ECB Leaves Monetary Policy Unchanged

The ECB held its benchmark refinancing rate at 0 percent on July 20th, as widely expected, and confirmed the net asset purchases are intended to run at the current monthly pace of €60 billion until the end of December 2017, or beyond, if necessary. Policymakers agreed that economic and monetary analysis confirm the need for a continued very substantial degree of monetary accommodation.
ECB | Joana Ferreira | 7/20/2017 12:55:12 PM
Excerpts from the Introductory statement to the press conference by Mario Draghi:

Our monetary policy measures have continued to secure the very supportive financing conditions that are necessary to make continuous progress towards a sustained convergence of inflation rates to levels below, but close to, 2% over the medium term. The incoming information confirms a continued strengthening of the economic expansion in the euro area, which has been broadening across sectors and regions.

While the ongoing economic expansion provides confidence that inflation will gradually head to levels in line with our inflation aim, it has yet to translate into stronger inflation dynamics. Headline inflation is dampened by the weakness in energy prices. Moreover, measures of underlying inflation remain overall at subdued levels. Therefore, a very substantial degree of monetary accommodation is still needed for underlying inflation pressures to gradually build up and support headline inflation developments in the medium term. If the outlook becomes less favourable, or if financial conditions become inconsistent with further progress towards a sustained adjustment in the path of inflation, we stand ready to increase our asset purchase programme in terms of size and/or duration.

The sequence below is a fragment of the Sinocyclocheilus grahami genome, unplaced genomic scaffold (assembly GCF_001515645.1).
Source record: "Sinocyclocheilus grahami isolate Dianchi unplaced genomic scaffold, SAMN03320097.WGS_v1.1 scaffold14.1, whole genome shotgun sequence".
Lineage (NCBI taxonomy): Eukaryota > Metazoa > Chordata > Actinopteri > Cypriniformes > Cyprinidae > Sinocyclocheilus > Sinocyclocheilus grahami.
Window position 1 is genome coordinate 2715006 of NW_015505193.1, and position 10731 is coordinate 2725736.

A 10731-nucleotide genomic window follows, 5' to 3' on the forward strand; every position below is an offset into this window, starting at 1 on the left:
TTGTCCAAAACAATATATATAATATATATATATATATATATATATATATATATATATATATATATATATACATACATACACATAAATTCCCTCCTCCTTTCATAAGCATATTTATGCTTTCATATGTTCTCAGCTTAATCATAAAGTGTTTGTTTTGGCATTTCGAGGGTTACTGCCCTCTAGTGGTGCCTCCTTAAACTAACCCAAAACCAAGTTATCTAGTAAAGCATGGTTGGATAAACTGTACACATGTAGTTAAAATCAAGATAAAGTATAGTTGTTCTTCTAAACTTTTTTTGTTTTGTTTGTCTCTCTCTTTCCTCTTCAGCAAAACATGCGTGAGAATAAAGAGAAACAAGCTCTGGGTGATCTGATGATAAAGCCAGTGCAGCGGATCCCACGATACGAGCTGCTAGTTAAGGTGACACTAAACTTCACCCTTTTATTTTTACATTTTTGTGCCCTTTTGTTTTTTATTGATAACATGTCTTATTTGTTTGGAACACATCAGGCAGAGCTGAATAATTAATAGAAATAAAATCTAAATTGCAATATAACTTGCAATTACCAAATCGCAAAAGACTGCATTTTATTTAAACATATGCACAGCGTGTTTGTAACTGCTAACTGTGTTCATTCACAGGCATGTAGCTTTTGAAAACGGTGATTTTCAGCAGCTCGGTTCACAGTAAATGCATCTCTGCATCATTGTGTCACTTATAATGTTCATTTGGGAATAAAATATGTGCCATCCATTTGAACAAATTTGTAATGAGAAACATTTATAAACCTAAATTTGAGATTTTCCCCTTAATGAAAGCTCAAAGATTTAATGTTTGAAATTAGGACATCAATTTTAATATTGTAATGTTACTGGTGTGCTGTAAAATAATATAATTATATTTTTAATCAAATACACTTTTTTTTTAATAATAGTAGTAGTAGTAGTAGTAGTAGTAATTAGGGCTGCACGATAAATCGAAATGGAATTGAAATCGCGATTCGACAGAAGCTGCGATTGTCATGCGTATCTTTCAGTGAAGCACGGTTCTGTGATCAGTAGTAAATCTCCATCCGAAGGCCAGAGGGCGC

The risks surrounding the euro area growth outlook are broadly balanced. On the one hand, the current positive cyclical momentum increases the chances of a stronger than expected economic upswing. On the other hand, downside risks primarily relating to global factors continue to exist.

Euro area annual HICP inflation was 1.3% in June, down slightly from 1.4% in May, mainly due to lower energy price inflation. Looking ahead, on the basis of current futures prices for oil, headline inflation is likely to remain around current levels in the coming months. At the same time, measures of underlying inflation remain low and have yet to show convincing signs of a pick-up, as domestic cost pressures, including wage growth, are still subdued. Underlying inflation in the euro area is expected to rise only gradually over the medium term, supported by our monetary policy measures, the continuing economic expansion and the corresponding gradual absorption of economic slack.

To sum up, a cross-check of the outcome of the economic analysis with the signals coming from the monetary analysis confirmed the need for a continued very substantial degree of monetary accommodation to secure a sustained return of inflation rates towards levels that are below, but close to, 2%.

ECB Leaves Monetary Policy Unchanged